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Targeted Employment Area (TEA) Webinar – New Unemployment Data Released – TEA Map Updated

Sam (00:06):
Hi everyone. This is Sam Silverman, managing partner at EB5 Affiliate Network. I’m joined here with my partner, Mike Schoenfeld, and today we’re going to be going through the targeted employment area (TEA) map updates that were just released a few days ago by the Bureau of Labor Statistics. In today’s webinar, we’re going to talk a little bit about what data changes happen annually and how those changes are reflected on the TEA map, and then what the requirements are currently for investors submitting new I-526 petitions, and the different options an investor can qualify [for] using the two different current TEA data sets. If there are any questions during the webinar, please use the chat box and submit them, and we’ll try and adjust address them at the appropriate time during the webinar.

Sam (01:01):
As I mentioned earlier, I’m Sam Silverman, managing partner of EB5 Affiliate Network, joined by my partner, Mike Schoenfeld. We’re a national EB-5 regional center operator and consulting firm. Currently, we have 14 regional centers covering more than 20 states across the country. We work with many project developers and investors to sponsor qualified projects and help structure them for EB-5 investment. To date, across all of our regional centers, we have more than 1800 investors from more than 60 countries around the world. So, for those of you who aren’t as familiar with the detailed requirements for TEA qualification, currently, under the new rules that went into effect after November 21, 2019, there are two ways that a project can qualify for the reduced $900,000 investment threshold. One is if the project is located in a rural area, and that’s defined on this slide, on the left side—“an area outside of an MSA with a population that’s less than 20,000 people”—or it can be via a high-unemployment [rate] in that specific area.

Sam (02:25):
One of the major changes with the November 21, 2019, rule changes was that previously, individual states issued the high-unemployment TEA designations, but now, USCIS itself is the one that approves individual projects as high-unemployment TEAs. That was probably the major change. The other, second important change is that the requirements for how a project qualifies for the high-unemployment became a bit stricter. Previously, you could combine multiple census tracts that weren’t necessarily directly adjacent to where your project was located. Now, the rules are stricter in that you can only combine census tracts that are directly adjacent to the tract where your project is located. So, basically, it minimizes the potential for gerrymandering and makes it harder for individual projects to qualify under the current rules. That’s why it’s really important to understand the two different data sets that can be used to qualify a project for high-unemployment TEA designation. So, moving onto that on the bottom, go ahead, Mike.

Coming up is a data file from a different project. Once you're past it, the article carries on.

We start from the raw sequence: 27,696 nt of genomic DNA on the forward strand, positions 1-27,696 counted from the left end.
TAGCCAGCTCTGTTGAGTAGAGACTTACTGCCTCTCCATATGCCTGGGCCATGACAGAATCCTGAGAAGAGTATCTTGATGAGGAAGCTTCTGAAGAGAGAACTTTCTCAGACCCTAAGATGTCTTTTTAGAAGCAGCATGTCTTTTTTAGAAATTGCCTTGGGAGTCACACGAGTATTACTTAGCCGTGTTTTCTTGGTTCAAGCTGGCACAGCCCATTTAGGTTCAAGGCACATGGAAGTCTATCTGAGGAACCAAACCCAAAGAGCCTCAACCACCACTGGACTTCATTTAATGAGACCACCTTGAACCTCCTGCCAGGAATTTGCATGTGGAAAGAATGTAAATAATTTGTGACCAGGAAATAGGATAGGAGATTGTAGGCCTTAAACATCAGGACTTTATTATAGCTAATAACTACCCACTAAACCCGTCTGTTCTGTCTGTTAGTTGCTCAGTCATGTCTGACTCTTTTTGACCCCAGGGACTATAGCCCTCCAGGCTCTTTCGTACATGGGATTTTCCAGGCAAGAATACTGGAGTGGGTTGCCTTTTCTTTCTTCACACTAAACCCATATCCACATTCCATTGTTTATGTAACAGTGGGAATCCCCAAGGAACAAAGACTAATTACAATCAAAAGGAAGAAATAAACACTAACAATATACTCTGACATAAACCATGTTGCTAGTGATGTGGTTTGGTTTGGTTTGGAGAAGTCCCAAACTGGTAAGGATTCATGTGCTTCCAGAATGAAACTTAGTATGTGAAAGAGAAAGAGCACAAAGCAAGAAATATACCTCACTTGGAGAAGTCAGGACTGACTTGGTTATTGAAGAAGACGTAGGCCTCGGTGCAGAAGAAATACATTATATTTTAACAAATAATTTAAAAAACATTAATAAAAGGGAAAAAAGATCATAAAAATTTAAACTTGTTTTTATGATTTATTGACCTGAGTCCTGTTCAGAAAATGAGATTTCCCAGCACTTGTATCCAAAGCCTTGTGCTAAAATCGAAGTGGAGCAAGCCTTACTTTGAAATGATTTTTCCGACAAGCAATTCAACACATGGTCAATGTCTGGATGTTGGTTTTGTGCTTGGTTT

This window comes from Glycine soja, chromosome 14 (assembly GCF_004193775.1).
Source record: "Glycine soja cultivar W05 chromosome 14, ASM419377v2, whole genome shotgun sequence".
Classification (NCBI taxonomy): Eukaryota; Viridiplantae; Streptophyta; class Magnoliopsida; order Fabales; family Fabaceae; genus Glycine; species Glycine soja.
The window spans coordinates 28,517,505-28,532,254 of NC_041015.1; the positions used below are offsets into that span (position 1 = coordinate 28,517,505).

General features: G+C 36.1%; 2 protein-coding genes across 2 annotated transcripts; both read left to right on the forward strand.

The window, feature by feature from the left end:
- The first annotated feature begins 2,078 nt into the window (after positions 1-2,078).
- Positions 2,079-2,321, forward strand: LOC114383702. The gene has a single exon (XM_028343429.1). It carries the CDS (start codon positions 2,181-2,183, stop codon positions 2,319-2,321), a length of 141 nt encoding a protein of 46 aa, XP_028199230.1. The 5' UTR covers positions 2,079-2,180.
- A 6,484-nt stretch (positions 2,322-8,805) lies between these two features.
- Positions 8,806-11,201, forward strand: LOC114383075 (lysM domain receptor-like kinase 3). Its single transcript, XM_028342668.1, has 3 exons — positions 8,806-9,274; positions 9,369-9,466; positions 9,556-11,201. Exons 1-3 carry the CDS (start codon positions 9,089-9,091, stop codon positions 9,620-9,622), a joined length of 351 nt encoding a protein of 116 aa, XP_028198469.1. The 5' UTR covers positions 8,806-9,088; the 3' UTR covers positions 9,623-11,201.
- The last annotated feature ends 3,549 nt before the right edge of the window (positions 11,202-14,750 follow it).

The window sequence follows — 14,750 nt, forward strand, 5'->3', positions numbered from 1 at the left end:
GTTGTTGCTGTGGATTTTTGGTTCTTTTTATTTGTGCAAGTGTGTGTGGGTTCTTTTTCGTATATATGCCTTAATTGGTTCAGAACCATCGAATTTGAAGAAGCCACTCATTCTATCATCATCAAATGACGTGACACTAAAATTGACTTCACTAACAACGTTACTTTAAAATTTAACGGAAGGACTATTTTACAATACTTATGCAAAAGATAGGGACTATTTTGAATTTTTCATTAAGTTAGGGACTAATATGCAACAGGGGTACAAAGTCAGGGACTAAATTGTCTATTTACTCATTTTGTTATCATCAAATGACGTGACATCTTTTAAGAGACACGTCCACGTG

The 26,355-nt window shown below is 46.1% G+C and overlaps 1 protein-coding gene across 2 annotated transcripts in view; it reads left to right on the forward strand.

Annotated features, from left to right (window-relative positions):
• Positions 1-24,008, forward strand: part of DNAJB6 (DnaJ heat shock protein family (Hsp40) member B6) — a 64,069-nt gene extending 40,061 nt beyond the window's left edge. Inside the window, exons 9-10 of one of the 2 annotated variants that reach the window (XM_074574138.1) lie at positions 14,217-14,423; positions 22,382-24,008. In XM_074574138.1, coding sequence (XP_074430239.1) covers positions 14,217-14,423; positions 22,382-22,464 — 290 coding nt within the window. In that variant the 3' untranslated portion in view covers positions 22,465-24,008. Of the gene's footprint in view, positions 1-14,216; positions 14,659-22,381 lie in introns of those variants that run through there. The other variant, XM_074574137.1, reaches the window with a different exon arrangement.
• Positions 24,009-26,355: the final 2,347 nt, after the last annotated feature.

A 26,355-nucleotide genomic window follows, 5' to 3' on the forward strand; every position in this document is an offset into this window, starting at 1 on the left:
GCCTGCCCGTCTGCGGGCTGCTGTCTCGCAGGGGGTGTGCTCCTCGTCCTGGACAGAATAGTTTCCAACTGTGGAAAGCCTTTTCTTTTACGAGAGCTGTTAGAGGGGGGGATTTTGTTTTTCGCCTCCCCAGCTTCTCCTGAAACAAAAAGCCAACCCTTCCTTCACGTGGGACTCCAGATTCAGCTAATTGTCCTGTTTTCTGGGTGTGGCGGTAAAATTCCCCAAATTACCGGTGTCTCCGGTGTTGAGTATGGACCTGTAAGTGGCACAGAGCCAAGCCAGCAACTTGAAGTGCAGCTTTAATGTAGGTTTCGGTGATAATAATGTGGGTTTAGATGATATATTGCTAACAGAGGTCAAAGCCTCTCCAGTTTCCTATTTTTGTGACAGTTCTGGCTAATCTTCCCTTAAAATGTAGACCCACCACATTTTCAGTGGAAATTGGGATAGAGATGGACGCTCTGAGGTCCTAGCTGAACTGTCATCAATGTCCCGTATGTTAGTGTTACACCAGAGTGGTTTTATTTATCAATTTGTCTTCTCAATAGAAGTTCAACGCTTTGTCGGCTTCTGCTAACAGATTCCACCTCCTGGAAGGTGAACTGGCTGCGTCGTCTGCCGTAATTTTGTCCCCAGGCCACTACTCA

Mike (03:43):
And as Sam mentioned, now, there is no state agency designation. USCIS is going to review this at the time they adjudicate the I-526 application. So, it’s very important to make sure you have the right data, because you are instantly able to determine if a site qualifies as a TEA or not by using our TEA map. Historically, you would have to take this data and then work with the local state or the local jurisdiction. Now you are able to know, with 100% certainty, whether a location qualifies immediately, which is a very helpful change that USCIS made.

Sam (04:20):
Exactly. And so, if we look at the bottom-right corner of this slide, there’s two different data sets, two different methodologies, that are used to calculate the unemployment rate at the census-tract level that USCIS has specifically said are acceptable. There’s the American Community Survey, or ACS, five-year data, and there’s the census-share data methodology, which utilizes both ACS and the Bureau of Labor Statistics, or BLS, annual average unemployment. So, the two ways—ACS just standalone, that one file individually, or ACS combined with the BLS data. So, you only need your site to qualify using one of those two methods. That’s the key thing. Those two data sets update each year, once a year, and as we’ll continue, we’ll describe exactly the timing, and that’ll make clear why now is one of those important annual update days. So, to give you a little more information…

Sam (05:35):
So, first, the ACS five-year data. So, both data sets, ACS and the census share, are both at the census-tract level. So, they’re individually telling you, per census tract, what the qualifying rates are. So, today, the five-year period is 2014 to 2018. It’s updated annually every December. And so, currently, using the ACS method, the qualifying hurdle rate is 8.79%. So, if you’re using our map and you turn on the ACS layer, you need to be in a tract or surrounded by tracts that, when combined, have at least an 8.79% weighted average unemployment. Same thing for the census share. So, census share—the hurdle rate is a little bit lower at 5.49%. And so, same thing—you either need to be in a tract where it’s 5.49%, or you need to be in a tract combined with directly touching tracts that, when combined, give you a weighted average of at least 5.49%.

Sam (06:47):
And so, when you look at these two images on the right side, it’s the same project site, but you’ll see that the results are different in one data layer. And the ACS, you’ll see above that it doesn’t automatically qualify. Now, it might qualify if you were to combine the star tract with this tract, and with this track, you might be able to get to a weighted average. So, it might qualify with a combination, whereas if you were just using the census-share method, you wouldn’t have to do a combination because the individual tract here where the red star is located, it automatically qualifies. So, for this, if this was a real project, you would say, yes, no additional work needed, you know—by using census-share data only, you automatically qualify. So, you’re done. You don’t have to qualify using both. You only need one.

Sam (07:49):